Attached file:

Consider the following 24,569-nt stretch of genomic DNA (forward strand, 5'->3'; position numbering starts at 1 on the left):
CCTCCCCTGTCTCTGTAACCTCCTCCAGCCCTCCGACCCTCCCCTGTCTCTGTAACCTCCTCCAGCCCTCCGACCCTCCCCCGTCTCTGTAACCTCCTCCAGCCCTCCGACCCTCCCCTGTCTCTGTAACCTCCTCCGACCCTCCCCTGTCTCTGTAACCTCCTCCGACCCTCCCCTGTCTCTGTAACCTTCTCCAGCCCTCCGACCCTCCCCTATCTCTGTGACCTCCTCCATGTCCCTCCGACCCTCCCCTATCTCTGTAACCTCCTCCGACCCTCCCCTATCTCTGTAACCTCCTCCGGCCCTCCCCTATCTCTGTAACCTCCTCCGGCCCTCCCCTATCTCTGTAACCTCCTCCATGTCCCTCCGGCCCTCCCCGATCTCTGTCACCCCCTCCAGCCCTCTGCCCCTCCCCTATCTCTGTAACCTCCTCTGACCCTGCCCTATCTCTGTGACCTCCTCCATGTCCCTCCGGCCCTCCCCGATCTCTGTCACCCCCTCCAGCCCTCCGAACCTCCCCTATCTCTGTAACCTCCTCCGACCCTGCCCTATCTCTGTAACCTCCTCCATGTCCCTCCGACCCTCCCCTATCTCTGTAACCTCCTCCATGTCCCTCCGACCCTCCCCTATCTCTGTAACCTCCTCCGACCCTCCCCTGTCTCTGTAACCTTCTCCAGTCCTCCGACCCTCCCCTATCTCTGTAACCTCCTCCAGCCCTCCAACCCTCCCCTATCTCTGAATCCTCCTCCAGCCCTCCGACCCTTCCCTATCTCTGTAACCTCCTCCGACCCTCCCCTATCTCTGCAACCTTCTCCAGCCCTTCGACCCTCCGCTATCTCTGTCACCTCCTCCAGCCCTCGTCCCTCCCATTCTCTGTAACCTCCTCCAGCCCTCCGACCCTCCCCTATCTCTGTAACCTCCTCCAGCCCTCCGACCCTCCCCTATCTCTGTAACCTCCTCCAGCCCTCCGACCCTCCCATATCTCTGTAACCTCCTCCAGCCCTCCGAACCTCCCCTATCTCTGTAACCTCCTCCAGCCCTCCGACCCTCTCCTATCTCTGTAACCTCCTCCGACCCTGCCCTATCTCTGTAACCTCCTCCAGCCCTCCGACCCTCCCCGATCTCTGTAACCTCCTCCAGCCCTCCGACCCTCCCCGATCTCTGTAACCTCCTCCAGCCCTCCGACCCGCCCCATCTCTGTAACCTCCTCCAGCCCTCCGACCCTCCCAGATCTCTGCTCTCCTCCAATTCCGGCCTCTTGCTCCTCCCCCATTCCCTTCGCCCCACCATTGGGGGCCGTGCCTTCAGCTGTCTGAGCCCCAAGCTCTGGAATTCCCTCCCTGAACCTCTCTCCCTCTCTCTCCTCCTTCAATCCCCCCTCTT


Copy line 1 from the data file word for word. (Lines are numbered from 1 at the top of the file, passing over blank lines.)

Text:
Consider the following 24,569-nt stretch of genomic DNA (forward strand, 5'->3'; position numbering starts at 1 on the left):